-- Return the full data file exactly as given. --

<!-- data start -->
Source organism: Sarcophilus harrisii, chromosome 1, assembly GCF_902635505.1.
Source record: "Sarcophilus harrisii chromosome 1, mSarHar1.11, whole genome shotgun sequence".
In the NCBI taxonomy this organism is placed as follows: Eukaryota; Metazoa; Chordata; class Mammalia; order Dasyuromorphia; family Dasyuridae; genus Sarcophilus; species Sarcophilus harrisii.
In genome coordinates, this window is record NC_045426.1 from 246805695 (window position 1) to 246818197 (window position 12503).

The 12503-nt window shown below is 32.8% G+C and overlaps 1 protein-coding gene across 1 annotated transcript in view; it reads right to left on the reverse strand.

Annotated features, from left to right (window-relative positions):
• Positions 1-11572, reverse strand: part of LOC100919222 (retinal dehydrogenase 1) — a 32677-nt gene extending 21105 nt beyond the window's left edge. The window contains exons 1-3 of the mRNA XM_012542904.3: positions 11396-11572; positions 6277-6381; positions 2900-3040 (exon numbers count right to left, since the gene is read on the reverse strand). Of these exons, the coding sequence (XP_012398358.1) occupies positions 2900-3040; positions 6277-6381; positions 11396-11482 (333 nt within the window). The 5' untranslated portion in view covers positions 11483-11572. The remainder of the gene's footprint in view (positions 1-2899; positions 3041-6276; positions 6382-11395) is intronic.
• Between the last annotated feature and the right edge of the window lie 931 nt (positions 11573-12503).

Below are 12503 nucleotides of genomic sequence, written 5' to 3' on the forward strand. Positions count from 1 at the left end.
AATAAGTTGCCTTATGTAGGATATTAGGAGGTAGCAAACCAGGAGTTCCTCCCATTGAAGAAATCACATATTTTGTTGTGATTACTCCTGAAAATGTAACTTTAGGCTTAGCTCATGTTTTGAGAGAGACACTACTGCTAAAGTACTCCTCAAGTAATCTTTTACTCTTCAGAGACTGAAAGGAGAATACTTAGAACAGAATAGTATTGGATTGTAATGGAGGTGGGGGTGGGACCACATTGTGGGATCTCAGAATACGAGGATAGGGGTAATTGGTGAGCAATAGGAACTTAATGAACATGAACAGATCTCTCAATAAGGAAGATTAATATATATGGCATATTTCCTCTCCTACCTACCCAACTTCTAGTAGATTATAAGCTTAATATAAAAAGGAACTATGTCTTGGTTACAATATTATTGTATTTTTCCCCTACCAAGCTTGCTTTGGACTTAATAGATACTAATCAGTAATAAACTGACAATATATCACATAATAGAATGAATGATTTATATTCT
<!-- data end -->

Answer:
Source organism: Sarcophilus harrisii, chromosome 1, assembly GCF_902635505.1.
Source record: "Sarcophilus harrisii chromosome 1, mSarHar1.11, whole genome shotgun sequence".
In the NCBI taxonomy this organism is placed as follows: Eukaryota; Metazoa; Chordata; class Mammalia; order Dasyuromorphia; family Dasyuridae; genus Sarcophilus; species Sarcophilus harrisii.
In genome coordinates, this window is record NC_045426.1 from 246805695 (window position 1) to 246818197 (window position 12503).

The 12503-nt window shown below is 32.8% G+C and overlaps 1 protein-coding gene across 1 annotated transcript in view; it reads right to left on the reverse strand.

Annotated features, from left to right (window-relative positions):
• Positions 1-11572, reverse strand: part of LOC100919222 (retinal dehydrogenase 1) — a 32677-nt gene extending 21105 nt beyond the window's left edge. The window contains exons 1-3 of the mRNA XM_012542904.3: positions 11396-11572; positions 6277-6381; positions 2900-3040 (exon numbers count right to left, since the gene is read on the reverse strand). Of these exons, the coding sequence (XP_012398358.1) occupies positions 2900-3040; positions 6277-6381; positions 11396-11482 (333 nt within the window). The 5' untranslated portion in view covers positions 11483-11572. The remainder of the gene's footprint in view (positions 1-2899; positions 3041-6276; positions 6382-11395) is intronic.
• Between the last annotated feature and the right edge of the window lie 931 nt (positions 11573-12503).

Below are 12503 nucleotides of genomic sequence, written 5' to 3' on the forward strand. Positions count from 1 at the left end.
AATAAGTTGCCTTATGTAGGATATTAGGAGGTAGCAAACCAGGAGTTCCTCCCATTGAAGAAATCACATATTTTGTTGTGATTACTCCTGAAAATGTAACTTTAGGCTTAGCTCATGTTTTGAGAGAGACACTACTGCTAAAGTACTCCTCAAGTAATCTTTTACTCTTCAGAGACTGAAAGGAGAATACTTAGAACAGAATAGTATTGGATTGTAATGGAGGTGGGGGTGGGACCACATTGTGGGATCTCAGAATACGAGGATAGGGGTAATTGGTGAGCAATAGGAACTTAATGAACATGAACAGATCTCTCAATAAGGAAGATTAATATATATGGCATATTTCCTCTCCTACCTACCCAACTTCTAGTAGATTATAAGCTTAATATAAAAAGGAACTATGTCTTGGTTACAATATTATTGTATTTTTCCCCTACCAAGCTTGCTTTGGACTTAATAGATACTAATCAGTAATAAACTGACAATATATCACATAATAGAATGAATGATTTATATTCT